Postcard from Bordeaux, France: Saint Seurin saved the city, but Vikings later destroyed his church

Above, statue of Saint Seurin of Bordeaux

With the withdrawal of Roman protection, Aquitaine became vulnerable to attacks by a host of others – the Vandals, the Goths, the Franks.

According to legends, as Saint Martin of Tours was dying in the year 397, he appeared in a vision to Seurin, a bishop engaged in fighting the spread of Arianism. Saint Martin directed Seurin to go to Bordeaux.

Bordeaux had no job openings for bishop, but, miraculously, the presiding bishop had a vision as well. The Lord directed him to welcome Seurin with open arms. So, the pair met, embraced and entered the church together; Seurin emerged with the title. The timing was fortuitous for the city’s residents, under attack by either Goths or Franks at the time, because Seurin was able to perform numerous miracles to successfully defend the city.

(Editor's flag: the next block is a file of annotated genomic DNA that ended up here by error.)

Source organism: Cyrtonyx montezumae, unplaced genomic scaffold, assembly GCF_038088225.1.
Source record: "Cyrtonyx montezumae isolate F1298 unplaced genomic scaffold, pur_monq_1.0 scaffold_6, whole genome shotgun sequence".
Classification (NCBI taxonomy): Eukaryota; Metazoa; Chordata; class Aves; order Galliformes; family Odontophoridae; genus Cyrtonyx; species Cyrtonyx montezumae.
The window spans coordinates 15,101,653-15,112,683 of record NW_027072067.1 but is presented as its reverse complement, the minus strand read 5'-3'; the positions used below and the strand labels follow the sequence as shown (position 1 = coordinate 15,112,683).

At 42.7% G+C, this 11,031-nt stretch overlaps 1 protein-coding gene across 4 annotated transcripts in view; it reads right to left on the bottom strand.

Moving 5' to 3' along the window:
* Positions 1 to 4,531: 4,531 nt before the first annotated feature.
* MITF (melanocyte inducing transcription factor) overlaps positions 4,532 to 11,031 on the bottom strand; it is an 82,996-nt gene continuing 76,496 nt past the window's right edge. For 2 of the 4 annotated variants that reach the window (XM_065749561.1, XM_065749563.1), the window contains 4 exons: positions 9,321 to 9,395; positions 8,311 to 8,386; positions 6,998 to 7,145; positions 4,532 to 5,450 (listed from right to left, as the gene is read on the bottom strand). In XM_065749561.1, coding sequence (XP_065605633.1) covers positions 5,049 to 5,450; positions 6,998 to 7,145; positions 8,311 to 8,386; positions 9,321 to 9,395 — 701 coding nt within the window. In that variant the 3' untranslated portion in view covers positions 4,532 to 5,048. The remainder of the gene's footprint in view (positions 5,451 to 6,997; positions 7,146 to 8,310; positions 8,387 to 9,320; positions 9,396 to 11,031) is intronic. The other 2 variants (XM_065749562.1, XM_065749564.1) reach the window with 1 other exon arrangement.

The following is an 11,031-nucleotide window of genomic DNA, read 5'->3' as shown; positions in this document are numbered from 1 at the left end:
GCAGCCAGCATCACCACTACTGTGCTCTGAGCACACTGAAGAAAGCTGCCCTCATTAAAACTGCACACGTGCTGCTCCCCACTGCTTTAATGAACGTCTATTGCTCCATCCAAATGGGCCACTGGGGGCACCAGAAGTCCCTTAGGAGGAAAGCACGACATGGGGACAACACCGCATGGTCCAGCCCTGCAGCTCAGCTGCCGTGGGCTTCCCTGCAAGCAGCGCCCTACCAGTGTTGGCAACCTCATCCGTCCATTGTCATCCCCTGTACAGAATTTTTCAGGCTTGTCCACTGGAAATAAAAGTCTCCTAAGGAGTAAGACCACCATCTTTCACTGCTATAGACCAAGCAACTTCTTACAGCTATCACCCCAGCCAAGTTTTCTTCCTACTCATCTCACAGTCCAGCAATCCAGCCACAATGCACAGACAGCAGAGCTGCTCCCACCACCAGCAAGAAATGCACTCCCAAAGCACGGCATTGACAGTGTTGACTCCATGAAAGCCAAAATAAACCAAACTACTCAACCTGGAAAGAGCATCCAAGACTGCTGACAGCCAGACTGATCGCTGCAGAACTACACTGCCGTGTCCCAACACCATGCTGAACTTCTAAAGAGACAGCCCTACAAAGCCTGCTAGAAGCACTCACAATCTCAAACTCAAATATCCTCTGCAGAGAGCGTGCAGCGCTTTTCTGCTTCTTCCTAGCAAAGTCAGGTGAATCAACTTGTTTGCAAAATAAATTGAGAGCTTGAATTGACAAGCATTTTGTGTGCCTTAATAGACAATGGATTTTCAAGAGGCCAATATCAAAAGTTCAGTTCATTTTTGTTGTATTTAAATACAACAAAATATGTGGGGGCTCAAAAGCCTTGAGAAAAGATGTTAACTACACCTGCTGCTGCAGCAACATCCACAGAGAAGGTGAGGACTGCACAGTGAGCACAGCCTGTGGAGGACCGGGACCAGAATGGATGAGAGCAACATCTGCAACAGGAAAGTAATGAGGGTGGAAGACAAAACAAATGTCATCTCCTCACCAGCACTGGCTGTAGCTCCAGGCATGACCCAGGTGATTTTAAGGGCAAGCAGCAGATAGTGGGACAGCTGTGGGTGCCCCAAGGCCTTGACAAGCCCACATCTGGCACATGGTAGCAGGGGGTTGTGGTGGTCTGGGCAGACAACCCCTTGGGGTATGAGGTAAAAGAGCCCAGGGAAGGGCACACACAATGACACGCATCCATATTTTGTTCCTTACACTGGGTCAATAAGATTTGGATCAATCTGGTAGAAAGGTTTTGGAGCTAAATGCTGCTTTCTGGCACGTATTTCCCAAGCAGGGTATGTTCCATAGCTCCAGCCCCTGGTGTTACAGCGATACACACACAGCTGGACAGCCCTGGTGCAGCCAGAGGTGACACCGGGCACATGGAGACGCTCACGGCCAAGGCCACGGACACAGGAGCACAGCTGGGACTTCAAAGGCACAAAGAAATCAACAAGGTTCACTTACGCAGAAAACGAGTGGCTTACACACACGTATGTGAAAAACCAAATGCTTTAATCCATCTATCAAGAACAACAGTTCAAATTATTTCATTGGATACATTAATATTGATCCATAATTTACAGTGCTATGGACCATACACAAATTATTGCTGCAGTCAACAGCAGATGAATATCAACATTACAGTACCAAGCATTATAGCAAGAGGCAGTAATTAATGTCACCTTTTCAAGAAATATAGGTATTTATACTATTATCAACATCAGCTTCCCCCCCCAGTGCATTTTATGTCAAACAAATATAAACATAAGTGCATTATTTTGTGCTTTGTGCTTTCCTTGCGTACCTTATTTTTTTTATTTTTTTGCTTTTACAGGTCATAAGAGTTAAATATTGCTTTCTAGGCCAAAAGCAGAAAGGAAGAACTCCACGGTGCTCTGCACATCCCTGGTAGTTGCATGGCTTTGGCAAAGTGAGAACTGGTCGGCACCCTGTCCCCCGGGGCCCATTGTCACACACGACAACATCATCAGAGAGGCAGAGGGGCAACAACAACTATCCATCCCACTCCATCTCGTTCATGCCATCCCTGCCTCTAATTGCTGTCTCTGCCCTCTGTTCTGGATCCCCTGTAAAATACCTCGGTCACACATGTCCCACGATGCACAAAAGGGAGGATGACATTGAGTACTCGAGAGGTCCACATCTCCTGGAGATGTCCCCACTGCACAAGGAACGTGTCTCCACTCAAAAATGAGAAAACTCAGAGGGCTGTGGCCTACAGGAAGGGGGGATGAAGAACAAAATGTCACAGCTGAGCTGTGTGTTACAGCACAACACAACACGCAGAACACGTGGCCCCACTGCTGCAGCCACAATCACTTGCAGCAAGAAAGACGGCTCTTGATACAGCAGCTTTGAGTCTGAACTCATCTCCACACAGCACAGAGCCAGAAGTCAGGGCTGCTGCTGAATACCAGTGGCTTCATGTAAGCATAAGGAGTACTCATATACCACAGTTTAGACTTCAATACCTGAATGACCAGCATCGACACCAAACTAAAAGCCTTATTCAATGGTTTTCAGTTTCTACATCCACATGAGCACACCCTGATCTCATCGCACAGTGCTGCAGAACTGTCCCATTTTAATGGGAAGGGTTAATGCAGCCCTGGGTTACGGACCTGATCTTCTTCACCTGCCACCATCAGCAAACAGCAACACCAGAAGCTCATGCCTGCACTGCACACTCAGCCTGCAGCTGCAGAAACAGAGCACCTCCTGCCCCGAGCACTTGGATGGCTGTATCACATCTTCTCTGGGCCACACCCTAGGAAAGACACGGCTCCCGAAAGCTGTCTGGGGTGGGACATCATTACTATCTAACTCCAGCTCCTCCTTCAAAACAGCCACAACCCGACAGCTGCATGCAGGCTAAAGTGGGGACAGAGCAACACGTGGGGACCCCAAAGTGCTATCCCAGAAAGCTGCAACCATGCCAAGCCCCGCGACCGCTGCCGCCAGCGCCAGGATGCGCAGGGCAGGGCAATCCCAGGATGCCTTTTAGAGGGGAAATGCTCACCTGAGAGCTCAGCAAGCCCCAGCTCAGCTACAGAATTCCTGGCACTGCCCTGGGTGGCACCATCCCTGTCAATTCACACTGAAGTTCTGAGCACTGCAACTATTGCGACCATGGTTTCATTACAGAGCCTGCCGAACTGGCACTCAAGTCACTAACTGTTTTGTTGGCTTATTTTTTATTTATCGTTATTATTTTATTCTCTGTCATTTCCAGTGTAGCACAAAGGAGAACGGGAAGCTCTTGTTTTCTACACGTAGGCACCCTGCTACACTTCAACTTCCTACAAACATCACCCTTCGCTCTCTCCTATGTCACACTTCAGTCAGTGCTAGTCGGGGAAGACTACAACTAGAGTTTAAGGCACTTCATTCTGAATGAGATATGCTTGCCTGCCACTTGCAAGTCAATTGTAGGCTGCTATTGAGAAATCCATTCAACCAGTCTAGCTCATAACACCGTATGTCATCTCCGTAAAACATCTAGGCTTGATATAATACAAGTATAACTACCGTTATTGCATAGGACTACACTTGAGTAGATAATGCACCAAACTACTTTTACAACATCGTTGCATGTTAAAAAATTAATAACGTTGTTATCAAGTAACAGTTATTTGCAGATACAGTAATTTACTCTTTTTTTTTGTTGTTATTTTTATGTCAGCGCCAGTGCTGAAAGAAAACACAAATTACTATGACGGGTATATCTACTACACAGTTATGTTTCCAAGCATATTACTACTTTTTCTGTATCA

Bordeaux has remained grateful to Seurin, honoring him as the city’s patron saint. Unfortunately, some time shy of the year 1000, miracles failed to save his church, and much of the city, from destruction wreaked upon it by pillaging Vikings who had sailed down the Garonne.

Construction of the current Basilica of Saint Seurin was begun in the Romanesque style in the 11th century. As with most churches, improvements did not stop there. The belfry is in in the style of the Renaissance, and the most prominent portal is Gothic in design.

After remaining sealed off to the public for 50 years, the crypt underneath the church reopened less than a decade ago. Some believe Saint Seurin himself is entombed there, as well as several other saints. Among those are Saint Fort, the first bishop of Bordeaux, and possibly Saint Veronica, who offered a cloth to Jesus on the Calvary, his face leaving an imprint on what became a precious relic. Pilgrims on route to Santiago de Campostela would pay their respects at the church and visit the crypt as well.

In 1910, a vast necropolis was discovered under the adjacent Place des Martyrs de la Resistance and beyond, containing more than 400 graves of early Christians. Unfortunately for a taphophiliac such as this blogger, it currently is closed to the public.

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